Let’s start with making all of our schools showcases. It’s a hard problem, but as Peter Diamandis said at the event, “I believe there is no such thing as a hard problem that can’t be solved.”

He managed to jumpstart a multi-billion dollar private space industry with the promise of a $10 million prize. It attracted many multiples of that $10 million in research and development investments as teams competed to win and in the process created a thriving business sector.

The genius of Mr Diamandis was further revealed at the event, when a colleague of his said, “He didn’t have any of the prize money.”

He took a gamble that when the time came to award the prize sponsors would come forth and stump up the money. Why can’t we do the same for public education?!

A $20m Silicon Valley XPrize

I have some ideas, I know other people do too, it’s time for a Silicon Valley XPRIZE for public education. Let’s increase the prize money to $20 million.

If half that amount can get a rocket ship into space then twice that amount should yield a great payoff in sparking innovation that transforms public eduction.  If we can fix it here we can probably fix it elsewhere, too.

What are you doing about it?

At one point in the press conference, Mr Blank understandably grew a little irritated at my insistence that Silicon Valley fix its schools and neighborhoods, and asked me, “What are you doing about it?”

I told him “This. This is what I’m doing, hassling people like you.”

I’ve been doing it for years, harassing the the influential, the people with access to resources, the great Captains of Industry, to pay attention to what’s under their feet and next door. To ditch the hypocrisy of changing the world and change Silicon Valley into a place where all its residents benefit tremendously from the incredible visionaries in our midst, and the world-changing technologies created by our local companies.

Silicon Valley envy

Every nation envies Silicon Valley, every government including our own looks to Silicon Valley to help it create new jobs, and to solve difficult problems. But why? What benefit is there for the San Francisco Bay area to have the original and genuine Silicon Valley?

Our local schools are basket cases instead of showcases, and our local cities struggle with the same problems of unemployment, poverty, homelessness, and decaying infrastructure as any city anywhere.

This hypocrisy has to end. Silicon Valley can’t claim to change the world for the better when it’s unable to change even a small part of the world here in Northern California.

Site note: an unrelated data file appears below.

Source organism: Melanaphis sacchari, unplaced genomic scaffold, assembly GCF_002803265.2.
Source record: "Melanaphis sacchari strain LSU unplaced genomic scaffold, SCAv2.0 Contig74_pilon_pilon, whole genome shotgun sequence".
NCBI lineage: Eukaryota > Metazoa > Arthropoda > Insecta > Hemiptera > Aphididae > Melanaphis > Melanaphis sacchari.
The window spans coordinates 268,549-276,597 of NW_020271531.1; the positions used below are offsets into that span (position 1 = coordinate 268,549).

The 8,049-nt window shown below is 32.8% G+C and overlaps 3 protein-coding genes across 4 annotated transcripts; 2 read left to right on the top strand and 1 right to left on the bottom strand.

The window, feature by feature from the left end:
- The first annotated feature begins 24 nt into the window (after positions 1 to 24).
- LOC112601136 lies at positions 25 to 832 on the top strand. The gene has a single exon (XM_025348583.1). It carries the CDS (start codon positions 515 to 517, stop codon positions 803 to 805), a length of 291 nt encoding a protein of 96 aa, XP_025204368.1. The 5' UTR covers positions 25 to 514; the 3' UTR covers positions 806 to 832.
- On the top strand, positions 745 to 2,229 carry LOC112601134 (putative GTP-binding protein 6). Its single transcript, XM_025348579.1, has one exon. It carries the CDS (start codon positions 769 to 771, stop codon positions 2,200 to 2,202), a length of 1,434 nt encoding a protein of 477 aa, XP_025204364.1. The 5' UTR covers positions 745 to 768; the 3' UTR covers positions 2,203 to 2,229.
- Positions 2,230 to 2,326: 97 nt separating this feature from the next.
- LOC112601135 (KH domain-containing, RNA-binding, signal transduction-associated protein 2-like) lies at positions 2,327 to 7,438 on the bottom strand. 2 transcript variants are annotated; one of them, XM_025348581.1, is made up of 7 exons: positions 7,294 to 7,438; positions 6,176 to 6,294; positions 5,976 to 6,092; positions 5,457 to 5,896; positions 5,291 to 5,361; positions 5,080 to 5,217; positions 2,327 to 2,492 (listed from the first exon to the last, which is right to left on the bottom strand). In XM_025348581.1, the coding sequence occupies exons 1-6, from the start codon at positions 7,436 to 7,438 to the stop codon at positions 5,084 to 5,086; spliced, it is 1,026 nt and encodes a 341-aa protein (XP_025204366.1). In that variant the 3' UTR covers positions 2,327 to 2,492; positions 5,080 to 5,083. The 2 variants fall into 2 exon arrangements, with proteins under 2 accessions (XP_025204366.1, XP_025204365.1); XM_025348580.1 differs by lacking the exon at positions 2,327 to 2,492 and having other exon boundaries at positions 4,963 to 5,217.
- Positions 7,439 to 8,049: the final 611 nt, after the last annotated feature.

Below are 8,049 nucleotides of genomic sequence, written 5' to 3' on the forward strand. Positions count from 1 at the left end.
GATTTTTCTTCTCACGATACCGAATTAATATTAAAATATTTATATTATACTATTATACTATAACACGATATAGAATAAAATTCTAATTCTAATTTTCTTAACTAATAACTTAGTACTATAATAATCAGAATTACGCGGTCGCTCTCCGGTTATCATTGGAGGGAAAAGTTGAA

My contribution is to try to shame the rich and powerful to do something about it. It’s what newspapers used to do: muckraking, pointing out blatant hypocrisy and campaigning for the improvement of their communities.

I’ve challenged John Chambers, CEO of Cisco on these points in the past. About six years ago when we were both on the same Silicon Valley panel, he told me, “Tom, we tried to improve public education here  but it just can’t be done.”  I was shocked that he gave up so easily.

Techno-optimism without activism

The Visionary Award winners, Steve Blank, Ray Kurzweil, Peter Diamandis, Padmasree Warrior — all spoke glowingly about their techno-optimism, and their books about techno-optimism.

I’m a techno-optimist too but I believe technology doesn’t create the future – people do. To ensure we get the right kind of future you have to work for it, not wait for it.

Techno-optimists have to be techno-activists and I don’t see them doing much except pointing to their Amazon links. Every armchair techno-optimist is getting a free ride on the exponential growth in the game-changing technologies developed by others. Yet they claim the credit.

Techno-optimists have to be social activists in every sense of the word to ensure the future turns out right.

People are noticing that Silicon Valley’s talk should match its walk but that it doesn’t. George Packer, an award winning journalist currently working for The New Yorker, says that Silicon Valley companies should shut up about changing the world because they aren’t.

Let’s make Silicon Valley into an example of what a potential future might be like for everyone on the planet, by showcasing the tremendous benefits of technology when it is used the right way.

Predicting the future of technology is easy — figuring out how to live in that future is much harder.